Cairo’s efforts to mediate between Israel and the Palestinians in Gaza, according to conventional wisdom, have largely been dictated by President Abdel Fattah al-Sisi’s animosity toward Hamas. After all, Hamas is an offshoot of the Muslim Brotherhood, which Sisi’s government has declared a terrorist organization and regards as a serious threat.
The Great Debate
from Stories I’d like to see:
1. Figuring out the Iron Dome:
As I kept reading and seeing television reports last week about how the Iron Dome missile defense system was doing such a good job protecting Israel from Hamas’ rockets, this intriguing story by the highly regarded veteran journalist James Fallows appeared on the Atlantic website.
I’ve become pretty great at rocket dodging. As a New Yorker living in Tel Aviv while researching a book, I never thought I’d say that. And yet it’s true: since Hamas began firing rockets into Tel Aviv on July 8, I’ve learned to move quickly.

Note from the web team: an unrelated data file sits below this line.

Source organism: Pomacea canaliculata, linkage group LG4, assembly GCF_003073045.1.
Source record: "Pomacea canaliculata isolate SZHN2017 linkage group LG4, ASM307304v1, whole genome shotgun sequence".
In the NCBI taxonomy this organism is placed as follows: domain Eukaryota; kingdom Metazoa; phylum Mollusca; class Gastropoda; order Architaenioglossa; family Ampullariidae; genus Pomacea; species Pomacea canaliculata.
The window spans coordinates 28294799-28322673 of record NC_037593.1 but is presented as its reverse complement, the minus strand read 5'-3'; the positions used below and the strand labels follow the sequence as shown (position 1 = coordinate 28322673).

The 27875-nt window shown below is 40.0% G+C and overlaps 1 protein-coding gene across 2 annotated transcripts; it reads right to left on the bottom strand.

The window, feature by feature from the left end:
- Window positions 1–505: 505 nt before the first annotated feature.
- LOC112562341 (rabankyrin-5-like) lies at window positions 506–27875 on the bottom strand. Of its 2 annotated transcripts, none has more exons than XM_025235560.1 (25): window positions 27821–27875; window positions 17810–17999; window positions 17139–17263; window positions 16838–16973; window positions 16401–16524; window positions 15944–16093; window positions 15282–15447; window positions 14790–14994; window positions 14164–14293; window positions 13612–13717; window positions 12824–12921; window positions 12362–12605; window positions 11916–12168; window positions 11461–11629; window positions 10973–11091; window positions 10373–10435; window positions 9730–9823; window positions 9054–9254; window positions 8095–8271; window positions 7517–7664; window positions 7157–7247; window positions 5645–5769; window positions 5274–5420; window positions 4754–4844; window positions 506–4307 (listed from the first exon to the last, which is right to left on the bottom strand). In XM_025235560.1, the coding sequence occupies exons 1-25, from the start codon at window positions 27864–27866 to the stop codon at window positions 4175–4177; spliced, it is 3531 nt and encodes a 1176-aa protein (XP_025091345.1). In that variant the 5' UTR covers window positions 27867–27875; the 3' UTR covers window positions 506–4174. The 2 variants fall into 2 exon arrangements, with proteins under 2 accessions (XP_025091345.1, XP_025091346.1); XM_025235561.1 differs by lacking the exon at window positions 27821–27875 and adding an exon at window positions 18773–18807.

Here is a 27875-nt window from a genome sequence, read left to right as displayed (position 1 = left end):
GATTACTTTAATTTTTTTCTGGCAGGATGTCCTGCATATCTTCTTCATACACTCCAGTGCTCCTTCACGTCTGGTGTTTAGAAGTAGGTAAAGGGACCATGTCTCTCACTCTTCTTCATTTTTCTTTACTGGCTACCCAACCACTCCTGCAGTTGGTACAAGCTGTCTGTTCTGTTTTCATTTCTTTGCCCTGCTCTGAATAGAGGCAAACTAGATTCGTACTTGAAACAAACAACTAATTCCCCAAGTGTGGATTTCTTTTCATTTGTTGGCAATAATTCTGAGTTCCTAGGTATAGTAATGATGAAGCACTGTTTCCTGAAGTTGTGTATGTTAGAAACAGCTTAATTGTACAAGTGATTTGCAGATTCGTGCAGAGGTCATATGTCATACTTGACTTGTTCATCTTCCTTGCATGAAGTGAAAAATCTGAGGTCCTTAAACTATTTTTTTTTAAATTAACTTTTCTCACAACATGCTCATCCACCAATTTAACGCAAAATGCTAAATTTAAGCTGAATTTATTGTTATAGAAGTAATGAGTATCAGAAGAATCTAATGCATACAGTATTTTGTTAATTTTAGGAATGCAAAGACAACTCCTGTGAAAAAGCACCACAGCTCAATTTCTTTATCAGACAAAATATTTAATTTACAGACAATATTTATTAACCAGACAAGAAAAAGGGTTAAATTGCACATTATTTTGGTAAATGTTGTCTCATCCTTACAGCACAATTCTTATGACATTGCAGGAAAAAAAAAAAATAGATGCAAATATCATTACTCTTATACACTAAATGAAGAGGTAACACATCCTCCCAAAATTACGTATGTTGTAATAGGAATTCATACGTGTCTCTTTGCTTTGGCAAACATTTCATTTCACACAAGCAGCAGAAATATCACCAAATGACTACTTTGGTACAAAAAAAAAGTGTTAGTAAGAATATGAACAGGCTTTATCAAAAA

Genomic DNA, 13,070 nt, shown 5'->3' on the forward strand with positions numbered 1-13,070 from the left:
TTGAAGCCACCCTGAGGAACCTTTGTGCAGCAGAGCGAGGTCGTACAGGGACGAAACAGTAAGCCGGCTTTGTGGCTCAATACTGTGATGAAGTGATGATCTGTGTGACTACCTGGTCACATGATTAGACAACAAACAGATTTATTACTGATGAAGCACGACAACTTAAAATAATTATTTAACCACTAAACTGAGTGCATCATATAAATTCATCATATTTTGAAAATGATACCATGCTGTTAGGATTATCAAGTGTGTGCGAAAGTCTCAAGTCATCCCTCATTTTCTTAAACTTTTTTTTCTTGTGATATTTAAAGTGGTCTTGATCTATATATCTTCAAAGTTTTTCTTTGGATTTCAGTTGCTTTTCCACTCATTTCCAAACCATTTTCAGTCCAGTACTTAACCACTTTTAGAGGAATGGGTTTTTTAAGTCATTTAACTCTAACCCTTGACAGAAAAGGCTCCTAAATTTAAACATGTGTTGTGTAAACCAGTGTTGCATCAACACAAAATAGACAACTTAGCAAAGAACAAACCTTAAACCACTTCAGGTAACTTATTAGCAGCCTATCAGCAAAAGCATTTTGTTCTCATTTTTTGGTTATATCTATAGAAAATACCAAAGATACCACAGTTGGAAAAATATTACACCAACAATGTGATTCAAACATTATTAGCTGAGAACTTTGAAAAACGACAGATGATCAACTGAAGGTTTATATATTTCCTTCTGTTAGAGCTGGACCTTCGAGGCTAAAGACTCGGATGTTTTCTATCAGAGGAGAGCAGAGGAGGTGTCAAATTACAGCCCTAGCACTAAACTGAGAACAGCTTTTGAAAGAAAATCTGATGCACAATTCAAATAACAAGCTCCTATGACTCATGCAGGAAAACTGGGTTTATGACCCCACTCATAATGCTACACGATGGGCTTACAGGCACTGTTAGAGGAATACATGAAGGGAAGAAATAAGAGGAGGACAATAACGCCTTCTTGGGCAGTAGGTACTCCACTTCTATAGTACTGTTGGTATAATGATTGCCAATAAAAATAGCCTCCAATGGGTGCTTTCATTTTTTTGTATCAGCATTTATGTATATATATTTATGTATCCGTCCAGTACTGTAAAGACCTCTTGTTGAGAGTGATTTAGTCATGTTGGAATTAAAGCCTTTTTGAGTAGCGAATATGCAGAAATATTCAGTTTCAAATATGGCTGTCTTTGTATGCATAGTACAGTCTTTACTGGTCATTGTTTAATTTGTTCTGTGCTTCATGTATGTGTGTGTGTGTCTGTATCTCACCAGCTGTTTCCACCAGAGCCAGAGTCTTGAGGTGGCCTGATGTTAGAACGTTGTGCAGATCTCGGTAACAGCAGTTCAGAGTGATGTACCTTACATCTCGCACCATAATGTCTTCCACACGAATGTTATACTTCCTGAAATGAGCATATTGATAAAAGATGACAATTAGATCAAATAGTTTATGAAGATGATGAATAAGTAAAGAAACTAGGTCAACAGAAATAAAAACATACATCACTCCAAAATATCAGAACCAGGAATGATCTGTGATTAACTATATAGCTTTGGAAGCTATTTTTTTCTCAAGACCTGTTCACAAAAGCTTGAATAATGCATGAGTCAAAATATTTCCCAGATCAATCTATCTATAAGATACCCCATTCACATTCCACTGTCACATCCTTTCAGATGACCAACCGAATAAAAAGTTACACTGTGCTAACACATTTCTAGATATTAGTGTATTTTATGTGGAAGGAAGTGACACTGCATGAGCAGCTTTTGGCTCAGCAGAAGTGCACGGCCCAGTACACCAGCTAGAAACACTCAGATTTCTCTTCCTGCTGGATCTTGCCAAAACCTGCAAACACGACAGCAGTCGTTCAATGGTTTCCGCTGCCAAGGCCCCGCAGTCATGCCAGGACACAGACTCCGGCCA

from John Lloyd:
As the death toll in Gaza rises, so does anger against Israel -- and sometimes, by extension, Jews -- in Europe and elsewhere.
To understand whether Israeli Prime Minister Benjamin Netanyahu intends to send ground troops into Gaza, it might help to scrutinize one of his decisions from this week.
The furor surrounding the exchange of five Taliban prisoners for Sergeant Bowe Bergdahl this week has exposed the murky world — and impossible choices — of the families of Americans taken captive by militants.
Israeli Prime Minister Benjamin Netanyahu is annoyed. Before meeting with visiting German Foreign Minister Guido Westerwelle on Monday in Jerusalem, Netanyahu complained about a recent European Union decision to stop EU grants, prizes and loans from going to Israeli entities located in the occupied territories or that conduct activities there. “I have to say,” Netanyahu declared, “on a sad note, that I think Europe, the European guidelines (on the settlements) have actually undermined peace.”